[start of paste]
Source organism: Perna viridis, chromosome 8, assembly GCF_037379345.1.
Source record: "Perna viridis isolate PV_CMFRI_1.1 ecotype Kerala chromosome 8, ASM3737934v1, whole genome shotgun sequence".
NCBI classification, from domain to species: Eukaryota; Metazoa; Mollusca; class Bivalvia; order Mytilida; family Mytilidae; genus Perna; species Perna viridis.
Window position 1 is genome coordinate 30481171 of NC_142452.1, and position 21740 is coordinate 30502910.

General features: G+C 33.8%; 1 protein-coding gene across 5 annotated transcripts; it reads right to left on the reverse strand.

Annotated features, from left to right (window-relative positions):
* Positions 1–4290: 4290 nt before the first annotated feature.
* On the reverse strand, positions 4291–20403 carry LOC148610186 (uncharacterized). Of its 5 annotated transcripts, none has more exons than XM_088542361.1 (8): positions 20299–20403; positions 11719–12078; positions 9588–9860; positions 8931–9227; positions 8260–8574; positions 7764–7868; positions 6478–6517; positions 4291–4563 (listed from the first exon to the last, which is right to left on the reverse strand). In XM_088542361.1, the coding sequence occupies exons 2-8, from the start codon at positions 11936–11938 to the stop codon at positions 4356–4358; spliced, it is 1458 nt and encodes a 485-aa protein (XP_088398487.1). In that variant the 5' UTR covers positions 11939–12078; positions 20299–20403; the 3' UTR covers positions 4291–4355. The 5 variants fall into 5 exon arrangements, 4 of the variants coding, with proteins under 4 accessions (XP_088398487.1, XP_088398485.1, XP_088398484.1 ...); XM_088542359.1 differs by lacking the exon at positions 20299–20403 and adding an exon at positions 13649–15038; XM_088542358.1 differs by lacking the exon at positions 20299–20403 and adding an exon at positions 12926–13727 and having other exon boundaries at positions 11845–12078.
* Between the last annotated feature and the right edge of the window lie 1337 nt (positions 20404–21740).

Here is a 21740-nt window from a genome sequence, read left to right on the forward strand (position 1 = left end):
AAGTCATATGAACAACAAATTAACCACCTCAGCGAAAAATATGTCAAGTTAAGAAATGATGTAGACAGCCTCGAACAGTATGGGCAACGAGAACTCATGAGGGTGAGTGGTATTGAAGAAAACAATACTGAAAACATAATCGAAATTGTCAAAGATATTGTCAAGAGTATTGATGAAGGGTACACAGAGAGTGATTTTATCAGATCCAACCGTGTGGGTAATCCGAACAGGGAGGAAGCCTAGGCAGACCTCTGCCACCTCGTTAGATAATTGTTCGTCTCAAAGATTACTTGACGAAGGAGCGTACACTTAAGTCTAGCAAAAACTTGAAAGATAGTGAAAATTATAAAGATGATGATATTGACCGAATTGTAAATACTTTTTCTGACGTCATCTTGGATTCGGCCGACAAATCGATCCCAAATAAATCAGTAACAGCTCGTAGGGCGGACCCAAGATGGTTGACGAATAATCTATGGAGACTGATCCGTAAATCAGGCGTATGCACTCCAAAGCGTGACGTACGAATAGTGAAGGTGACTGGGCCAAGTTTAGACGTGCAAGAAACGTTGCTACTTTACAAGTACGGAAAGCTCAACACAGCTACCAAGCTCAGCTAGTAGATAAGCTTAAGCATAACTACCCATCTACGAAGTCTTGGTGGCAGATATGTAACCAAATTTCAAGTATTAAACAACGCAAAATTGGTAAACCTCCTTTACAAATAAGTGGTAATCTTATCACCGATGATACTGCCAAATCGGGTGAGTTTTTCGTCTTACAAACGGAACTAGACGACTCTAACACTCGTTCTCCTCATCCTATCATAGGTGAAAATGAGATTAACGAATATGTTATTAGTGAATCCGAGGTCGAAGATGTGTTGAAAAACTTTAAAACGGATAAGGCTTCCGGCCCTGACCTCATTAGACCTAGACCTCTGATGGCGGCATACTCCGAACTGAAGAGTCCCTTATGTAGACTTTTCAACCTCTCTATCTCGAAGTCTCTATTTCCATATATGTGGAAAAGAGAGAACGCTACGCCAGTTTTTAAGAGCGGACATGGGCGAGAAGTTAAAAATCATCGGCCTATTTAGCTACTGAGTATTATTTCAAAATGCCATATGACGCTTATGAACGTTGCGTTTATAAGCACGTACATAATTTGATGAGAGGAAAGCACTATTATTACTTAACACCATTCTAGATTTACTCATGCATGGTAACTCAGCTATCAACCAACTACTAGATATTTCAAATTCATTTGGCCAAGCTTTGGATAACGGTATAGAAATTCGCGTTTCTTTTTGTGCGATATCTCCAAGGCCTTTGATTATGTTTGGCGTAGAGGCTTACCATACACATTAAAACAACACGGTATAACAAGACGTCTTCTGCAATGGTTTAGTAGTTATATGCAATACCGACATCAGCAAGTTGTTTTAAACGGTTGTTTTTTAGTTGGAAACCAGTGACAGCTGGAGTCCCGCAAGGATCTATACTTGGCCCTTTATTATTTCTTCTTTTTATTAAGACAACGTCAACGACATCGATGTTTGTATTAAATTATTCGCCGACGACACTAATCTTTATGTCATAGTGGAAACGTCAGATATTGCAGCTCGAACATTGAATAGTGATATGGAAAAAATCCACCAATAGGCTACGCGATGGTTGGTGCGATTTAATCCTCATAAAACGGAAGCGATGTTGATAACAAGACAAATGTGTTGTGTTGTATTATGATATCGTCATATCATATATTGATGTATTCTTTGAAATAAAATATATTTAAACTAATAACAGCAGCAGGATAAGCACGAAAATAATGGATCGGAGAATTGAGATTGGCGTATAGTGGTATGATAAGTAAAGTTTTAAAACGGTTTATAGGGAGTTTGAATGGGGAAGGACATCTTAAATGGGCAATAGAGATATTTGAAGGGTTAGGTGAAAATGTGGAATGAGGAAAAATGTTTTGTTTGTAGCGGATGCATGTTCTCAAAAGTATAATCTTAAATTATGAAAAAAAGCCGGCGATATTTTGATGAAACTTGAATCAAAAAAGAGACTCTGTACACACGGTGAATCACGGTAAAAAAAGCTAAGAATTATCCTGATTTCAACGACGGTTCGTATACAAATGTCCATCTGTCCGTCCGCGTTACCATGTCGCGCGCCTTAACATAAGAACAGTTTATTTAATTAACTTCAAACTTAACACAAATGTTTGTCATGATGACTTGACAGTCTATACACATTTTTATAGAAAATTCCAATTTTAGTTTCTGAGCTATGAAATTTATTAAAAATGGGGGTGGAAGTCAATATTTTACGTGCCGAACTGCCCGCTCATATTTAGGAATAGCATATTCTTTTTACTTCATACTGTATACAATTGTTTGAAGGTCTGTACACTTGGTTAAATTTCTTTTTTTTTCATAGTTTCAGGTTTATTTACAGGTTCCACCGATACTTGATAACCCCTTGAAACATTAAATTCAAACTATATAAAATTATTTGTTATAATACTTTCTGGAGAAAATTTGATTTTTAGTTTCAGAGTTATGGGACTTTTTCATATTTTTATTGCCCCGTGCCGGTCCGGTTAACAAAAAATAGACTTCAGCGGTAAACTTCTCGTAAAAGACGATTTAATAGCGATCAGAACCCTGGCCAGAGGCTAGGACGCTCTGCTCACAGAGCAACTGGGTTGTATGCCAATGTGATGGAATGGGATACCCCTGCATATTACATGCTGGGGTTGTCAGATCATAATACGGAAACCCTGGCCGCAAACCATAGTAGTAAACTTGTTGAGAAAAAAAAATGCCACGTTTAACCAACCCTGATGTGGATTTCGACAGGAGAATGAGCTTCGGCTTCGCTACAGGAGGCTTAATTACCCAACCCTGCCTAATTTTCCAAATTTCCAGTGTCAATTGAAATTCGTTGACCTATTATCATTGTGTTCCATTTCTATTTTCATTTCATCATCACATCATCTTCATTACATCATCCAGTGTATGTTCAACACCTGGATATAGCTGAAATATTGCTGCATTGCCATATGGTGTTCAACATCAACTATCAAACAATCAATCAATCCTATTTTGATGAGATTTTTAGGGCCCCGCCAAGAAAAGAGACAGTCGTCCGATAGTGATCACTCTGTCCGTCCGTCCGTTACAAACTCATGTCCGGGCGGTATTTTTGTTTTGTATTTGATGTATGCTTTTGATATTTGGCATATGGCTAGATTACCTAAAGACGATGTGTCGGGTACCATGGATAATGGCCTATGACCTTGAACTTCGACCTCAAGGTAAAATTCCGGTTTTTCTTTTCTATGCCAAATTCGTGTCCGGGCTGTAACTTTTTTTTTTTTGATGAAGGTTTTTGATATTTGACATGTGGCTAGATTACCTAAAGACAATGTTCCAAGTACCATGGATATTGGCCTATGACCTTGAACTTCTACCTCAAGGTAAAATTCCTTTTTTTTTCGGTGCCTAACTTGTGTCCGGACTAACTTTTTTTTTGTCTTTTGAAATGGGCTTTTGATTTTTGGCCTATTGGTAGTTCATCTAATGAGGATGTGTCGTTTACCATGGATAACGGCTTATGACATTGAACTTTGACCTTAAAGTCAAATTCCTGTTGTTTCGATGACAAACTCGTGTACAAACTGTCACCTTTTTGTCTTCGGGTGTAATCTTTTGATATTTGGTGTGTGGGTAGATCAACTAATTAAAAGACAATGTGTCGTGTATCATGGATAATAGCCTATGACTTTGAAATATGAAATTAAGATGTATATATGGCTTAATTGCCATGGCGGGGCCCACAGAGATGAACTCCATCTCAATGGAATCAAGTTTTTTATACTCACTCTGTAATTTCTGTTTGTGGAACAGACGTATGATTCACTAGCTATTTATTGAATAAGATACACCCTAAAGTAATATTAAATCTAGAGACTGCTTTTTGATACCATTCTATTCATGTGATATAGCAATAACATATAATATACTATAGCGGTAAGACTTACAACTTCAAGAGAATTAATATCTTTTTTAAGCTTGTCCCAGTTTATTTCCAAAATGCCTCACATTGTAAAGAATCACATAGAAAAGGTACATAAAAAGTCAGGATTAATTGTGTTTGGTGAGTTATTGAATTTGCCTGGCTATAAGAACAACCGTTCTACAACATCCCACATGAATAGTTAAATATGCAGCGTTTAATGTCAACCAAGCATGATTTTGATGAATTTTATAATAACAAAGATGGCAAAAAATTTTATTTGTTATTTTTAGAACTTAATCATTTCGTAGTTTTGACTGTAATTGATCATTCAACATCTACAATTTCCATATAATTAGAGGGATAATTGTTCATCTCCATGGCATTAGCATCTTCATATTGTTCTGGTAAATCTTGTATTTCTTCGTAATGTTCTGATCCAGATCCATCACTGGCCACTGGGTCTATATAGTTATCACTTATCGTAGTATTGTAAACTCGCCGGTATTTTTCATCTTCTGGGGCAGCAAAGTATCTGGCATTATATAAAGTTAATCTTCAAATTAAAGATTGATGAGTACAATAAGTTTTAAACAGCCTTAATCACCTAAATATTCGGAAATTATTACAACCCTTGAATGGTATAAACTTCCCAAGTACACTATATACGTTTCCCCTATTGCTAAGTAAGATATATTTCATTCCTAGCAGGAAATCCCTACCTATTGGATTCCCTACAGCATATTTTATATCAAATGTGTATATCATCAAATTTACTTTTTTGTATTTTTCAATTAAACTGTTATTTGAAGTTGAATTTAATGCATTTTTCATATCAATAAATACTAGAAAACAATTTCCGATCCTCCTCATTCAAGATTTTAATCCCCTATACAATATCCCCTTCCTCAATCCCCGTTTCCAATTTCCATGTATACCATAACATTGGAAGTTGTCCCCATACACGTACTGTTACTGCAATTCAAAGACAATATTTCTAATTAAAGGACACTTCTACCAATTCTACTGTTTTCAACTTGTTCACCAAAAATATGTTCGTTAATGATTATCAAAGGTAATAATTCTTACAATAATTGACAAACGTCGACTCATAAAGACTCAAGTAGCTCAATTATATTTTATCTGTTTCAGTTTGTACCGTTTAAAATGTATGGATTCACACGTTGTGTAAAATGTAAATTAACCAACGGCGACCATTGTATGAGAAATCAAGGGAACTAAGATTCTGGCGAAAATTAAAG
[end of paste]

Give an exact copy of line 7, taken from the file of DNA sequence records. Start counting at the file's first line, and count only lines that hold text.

* Positions 1–4290: 4290 nt before the first annotated feature.